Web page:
Limited Partnerships and Their Members

Limited partnerships can be a very effective entity when used properly although they have specific rules, regulations and require tax treatment that is specific as well. In general terms, a limited partnership is an entity that allows an organization to take on “partners” who have a limited amount of liability for the financial state of the organization.

A limited partnership has two separate classes of partners within the organization. General partners manage the organization and have complete authorization and authority to make decisions as they see fit. However, they also carry complete personal liability for the activities and financial state of the partnership entity.

Limited partners have a limited amount of personal liability for the finances of the partnership and it is restricted to the amount of their total investment. Furthermore, limited partners are not allowed by law to have any participation in management or control over the partnership entity.

General Partners within a Limited Partnership

A general partner is allowed to be either an individual person or it may also be a corporation. A very common structure for many limited partnerships is having silent partners who are the limited partners that only provide financing requirements. The entity then also has one or more general partners that take the responsibility of utilizing the financing to carry out the daily management and activities of the partnership in whatever venture it is committed to. This allows the profits or gains of the partnership to be passed onto the limited partners while their liability remains limited and they have no involvement in the management activities.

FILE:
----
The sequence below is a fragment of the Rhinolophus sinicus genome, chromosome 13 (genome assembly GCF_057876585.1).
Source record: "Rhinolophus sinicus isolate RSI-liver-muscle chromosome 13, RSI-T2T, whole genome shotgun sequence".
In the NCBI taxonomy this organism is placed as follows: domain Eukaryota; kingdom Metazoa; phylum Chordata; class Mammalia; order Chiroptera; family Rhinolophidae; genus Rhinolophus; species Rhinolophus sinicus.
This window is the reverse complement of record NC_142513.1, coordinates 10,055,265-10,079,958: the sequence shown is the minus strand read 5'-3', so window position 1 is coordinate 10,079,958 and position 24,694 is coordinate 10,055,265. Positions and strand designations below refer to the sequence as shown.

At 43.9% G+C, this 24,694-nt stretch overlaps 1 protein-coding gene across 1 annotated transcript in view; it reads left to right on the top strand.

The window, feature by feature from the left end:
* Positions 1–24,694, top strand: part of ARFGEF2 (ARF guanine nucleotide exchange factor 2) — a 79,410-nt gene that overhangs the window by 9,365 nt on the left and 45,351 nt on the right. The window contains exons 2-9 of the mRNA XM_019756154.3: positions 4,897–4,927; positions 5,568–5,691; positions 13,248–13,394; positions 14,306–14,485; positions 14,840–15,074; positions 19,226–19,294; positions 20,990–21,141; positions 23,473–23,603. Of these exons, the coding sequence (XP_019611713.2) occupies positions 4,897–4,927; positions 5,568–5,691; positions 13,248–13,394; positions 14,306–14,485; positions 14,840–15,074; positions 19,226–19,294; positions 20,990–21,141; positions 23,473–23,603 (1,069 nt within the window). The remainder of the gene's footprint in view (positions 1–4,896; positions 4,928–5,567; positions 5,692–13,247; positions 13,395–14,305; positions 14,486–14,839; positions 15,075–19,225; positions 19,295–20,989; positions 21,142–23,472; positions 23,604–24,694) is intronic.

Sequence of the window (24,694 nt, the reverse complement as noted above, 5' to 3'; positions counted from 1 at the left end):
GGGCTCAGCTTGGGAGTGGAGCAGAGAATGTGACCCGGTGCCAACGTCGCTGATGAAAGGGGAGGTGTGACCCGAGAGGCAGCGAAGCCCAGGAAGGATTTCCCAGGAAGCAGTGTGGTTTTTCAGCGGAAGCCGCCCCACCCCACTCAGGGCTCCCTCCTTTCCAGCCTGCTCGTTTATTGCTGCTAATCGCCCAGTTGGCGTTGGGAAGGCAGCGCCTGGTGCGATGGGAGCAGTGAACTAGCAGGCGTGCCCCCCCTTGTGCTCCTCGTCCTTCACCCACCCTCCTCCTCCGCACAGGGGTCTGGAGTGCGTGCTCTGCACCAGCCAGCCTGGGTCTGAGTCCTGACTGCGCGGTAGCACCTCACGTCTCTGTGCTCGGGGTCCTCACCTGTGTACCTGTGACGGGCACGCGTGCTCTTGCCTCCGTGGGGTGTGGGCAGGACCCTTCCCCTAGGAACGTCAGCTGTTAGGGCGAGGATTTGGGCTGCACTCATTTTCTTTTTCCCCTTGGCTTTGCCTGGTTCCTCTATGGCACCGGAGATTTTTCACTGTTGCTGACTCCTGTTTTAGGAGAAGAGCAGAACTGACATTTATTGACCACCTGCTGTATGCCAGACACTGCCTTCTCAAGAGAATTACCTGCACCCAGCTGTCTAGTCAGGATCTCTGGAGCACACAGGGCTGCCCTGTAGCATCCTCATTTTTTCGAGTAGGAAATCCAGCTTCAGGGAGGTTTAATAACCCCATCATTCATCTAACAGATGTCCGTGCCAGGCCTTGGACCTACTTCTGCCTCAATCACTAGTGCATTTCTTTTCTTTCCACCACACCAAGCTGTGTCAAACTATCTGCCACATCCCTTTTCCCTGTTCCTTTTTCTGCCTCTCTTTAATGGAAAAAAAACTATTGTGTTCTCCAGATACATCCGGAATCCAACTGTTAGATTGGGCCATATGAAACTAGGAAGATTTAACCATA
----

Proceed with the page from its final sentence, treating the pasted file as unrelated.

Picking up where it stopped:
Legalities Involved with Limited Partnerships

Operating agreements are often a requirement for limited partnerships and almost always they are in writing. The operating agreements are similar to the agreements for general partnerships except they also contain a specific set of rules, stipulations and agreements between the partners that tend to be more complicated than most general partnership agreements.

Because of the potential complications involved with the operating agreements and relationships of the partnership members, it is common for the initial and ongoing legal costs to be higher or limited partnerships. Additionally, depending on what type of activity the entity is involved with, they are many times overseen by several securities governing authorities and the laws that apply to investment and securities related businesses.

Tax Treatment of Limited Partnerships

In some cases, a limited partner may be classified as a passive investor by the IRS. In these cases, they may be liable for taxes that are specific limited partnership activities and these can many times affect other potential tax advantages. The IRS makes these determinations on an entity by entity basis according to a wide array of regulations that are specific to the type of business or investment the limited partnership is involved with.

However, regardless of how the limited partners are classified, Form 1065 must be filed every year by each limited partnership. This form is separate from the personal tax filing of general and limited partners, as they file information about income and shares involved with the partnership on their personal annual tax returns. There can be some exceptions to this in the case of real estate limited partnerships which has their own specific set of regulations they must adhere to.

Provisions included in the Tax Reform Act of 1986 put limits on the total amount of losses that a limited partner may deduct each tax year. These limits are still in place in 2015 and what is and is not allowed depend heavily on the exact structure of your personal situation and the limited partnership itself. If you are anticipating consistent losses from involvement in a limited partnership it is best to get the help of a CPA or automated tax preparation software to help you determine what you may deduct for the year.

The tax regulations, particularly for limited partnerships involved in complex investments, can be extremely detailed and complicated. The specifics on what you will be allowed to deduct and at what rate any gain or income is taxed will be directly connected with all the other factors involved with your tax and financial situation.